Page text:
Perhaps I rate this too highly.Problem is I love technology and its issues and Petroski is one of my favorite writers on civil engineering.

On the 50th anniversary of the Golden Gate Bridge, May 27, 1987, almost 1,000,000 people showed up to celebrate and to walk across a bridge that was designed using the same basic technology as the infamous Tacoma Narrows bridge. Only about 250,000 were able to squeeze on the bridge, and fortunately no panic occurred as the Golden Gate Bridge began to sway gently from side to side. Hangar cables became slack — something that was not supposed to happen, and the main span's arch flattened out to a "noticeable degree." The bridge had been over-designed with an ample margin of safety, unlike the walkways at the Hyatt in Kansas City, which were essentially small bridges. Over 100 people were killed when the walkways collapsed. Engineers determined quickly that a change made to make installation of the walkways simpler reduced the ability of the walkways to handle even their own weight let alone that of several hundred people.
Henry Petroski, in To Engineer is Human: The Role of Failure in Successful Design, is interested in engineering failures. He suggests these are terribly important to study, for they provide the clues to resolving the inherent paradox in engineering, which is that "...successful structural concepts devolve into failures, while the colossal failures contributed to the evolution of innovative and inspiring structures."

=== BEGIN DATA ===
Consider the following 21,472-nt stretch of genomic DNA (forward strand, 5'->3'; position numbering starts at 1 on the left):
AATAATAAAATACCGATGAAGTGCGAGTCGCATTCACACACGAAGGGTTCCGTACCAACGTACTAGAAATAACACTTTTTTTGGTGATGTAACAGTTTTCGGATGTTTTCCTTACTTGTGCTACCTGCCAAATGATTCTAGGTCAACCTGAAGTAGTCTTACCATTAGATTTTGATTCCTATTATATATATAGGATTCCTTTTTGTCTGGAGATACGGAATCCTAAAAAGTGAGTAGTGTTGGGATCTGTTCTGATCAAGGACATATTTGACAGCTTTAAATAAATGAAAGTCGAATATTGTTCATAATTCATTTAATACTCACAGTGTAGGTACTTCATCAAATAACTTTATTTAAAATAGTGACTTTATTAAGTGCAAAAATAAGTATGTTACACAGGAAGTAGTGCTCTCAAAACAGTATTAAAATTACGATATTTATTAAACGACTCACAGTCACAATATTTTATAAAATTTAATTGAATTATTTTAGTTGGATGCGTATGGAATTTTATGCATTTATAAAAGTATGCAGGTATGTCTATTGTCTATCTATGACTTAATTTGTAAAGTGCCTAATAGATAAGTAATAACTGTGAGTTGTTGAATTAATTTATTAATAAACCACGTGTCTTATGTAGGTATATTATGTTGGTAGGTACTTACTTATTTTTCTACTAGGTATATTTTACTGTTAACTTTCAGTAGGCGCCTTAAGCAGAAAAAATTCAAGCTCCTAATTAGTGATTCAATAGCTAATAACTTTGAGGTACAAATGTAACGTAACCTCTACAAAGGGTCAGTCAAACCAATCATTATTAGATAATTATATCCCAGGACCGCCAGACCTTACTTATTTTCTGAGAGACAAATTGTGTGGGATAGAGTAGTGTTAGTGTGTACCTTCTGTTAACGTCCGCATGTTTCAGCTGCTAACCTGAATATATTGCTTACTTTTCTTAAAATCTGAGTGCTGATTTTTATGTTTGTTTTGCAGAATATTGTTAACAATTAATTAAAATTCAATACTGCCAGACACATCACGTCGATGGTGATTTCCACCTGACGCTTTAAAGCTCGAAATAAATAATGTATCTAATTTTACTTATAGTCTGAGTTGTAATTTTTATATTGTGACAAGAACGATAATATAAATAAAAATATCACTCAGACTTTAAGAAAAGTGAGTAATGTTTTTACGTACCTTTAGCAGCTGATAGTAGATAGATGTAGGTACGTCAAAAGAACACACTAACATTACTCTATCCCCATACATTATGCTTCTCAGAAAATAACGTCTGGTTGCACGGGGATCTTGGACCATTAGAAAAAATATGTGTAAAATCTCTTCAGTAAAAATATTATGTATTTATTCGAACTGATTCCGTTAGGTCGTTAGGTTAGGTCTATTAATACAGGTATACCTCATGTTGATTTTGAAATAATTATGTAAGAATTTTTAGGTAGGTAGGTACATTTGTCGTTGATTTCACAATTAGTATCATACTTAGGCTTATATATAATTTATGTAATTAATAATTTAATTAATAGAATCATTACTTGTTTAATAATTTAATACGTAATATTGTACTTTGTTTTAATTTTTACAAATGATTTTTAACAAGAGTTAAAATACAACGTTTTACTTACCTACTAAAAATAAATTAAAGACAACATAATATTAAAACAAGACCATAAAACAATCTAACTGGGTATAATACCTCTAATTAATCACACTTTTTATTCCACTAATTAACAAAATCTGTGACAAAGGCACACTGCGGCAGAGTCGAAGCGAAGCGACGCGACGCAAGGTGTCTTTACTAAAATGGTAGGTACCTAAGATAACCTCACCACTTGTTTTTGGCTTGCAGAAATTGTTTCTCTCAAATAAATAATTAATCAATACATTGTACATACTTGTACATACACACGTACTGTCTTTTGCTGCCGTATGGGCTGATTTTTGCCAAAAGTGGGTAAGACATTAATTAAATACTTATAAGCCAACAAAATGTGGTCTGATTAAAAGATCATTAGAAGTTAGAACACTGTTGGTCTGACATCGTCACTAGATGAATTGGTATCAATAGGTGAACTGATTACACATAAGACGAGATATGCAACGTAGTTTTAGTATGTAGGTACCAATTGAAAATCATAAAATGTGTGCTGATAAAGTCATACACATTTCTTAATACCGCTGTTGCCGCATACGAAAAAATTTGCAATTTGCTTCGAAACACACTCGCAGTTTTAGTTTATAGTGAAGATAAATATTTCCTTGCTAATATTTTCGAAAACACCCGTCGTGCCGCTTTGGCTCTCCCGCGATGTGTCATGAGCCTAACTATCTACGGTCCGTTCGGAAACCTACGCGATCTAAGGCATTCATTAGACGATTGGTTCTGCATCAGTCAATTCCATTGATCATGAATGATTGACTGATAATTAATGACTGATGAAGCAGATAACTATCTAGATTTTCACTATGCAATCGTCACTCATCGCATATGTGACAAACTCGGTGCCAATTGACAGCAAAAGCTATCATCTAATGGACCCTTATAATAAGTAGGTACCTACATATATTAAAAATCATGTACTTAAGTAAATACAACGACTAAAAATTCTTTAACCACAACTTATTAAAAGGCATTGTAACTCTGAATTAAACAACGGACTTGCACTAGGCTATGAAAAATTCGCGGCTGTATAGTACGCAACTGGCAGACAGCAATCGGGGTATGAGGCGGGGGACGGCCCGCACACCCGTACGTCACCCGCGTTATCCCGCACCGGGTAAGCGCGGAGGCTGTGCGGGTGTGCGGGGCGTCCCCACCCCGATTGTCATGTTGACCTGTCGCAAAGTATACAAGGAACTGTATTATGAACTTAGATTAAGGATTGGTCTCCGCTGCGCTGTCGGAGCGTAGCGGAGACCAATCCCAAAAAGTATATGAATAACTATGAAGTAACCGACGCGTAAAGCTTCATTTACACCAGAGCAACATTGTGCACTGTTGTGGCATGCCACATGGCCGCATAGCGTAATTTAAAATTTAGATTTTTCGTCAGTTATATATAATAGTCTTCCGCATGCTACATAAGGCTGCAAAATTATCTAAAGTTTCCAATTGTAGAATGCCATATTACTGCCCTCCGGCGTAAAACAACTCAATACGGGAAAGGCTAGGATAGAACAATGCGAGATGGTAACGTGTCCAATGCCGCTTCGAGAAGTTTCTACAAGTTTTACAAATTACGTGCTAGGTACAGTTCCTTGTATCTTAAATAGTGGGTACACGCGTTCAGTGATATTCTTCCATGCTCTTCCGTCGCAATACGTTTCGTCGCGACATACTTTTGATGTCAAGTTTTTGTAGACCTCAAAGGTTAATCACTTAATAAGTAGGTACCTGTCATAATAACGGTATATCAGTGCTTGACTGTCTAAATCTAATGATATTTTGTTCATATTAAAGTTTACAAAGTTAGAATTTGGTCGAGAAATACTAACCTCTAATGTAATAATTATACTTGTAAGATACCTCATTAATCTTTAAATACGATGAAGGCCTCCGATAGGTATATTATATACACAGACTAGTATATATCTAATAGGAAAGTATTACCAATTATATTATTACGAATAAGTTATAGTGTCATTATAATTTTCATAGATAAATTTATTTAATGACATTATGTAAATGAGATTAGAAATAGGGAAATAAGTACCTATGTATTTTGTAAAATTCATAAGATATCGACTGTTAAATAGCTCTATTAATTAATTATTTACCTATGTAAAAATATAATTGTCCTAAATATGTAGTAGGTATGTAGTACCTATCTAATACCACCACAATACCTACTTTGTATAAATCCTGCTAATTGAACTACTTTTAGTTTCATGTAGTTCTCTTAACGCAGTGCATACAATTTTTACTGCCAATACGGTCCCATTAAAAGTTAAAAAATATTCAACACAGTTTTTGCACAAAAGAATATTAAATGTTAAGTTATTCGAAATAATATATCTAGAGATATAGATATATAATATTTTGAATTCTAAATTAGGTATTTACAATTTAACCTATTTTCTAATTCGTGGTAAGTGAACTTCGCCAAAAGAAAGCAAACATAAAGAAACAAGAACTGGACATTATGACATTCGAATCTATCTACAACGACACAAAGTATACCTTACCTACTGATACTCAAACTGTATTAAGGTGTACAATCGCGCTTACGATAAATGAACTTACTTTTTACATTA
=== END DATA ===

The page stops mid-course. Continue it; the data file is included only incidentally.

Structures that never fail — actually they all will eventually, if one takes them beyond their intended life — are assumed to be over-designed, i.e., they are much stronger than need be. Engineers, in order to be more economical and aesthetic, will make changes in the design that may ultimately lead to sensational failures like that of the Tacoma Narrows bridge. It's designers ignored considerable evidence that was readily available on the effect of wind on non-stiffened structures.

Petroski is concerned that the current atmosphere of liability and law suits will lead to a suppression of free discussion of the reasons behind structural (and now computer program) failures. "Engineering is a human endeavor and thus subject to error." Catastrophes are rare, but Petroski discusses why failures may be impossible to avoid and also why, paradoxically, we may not want to make them impossible.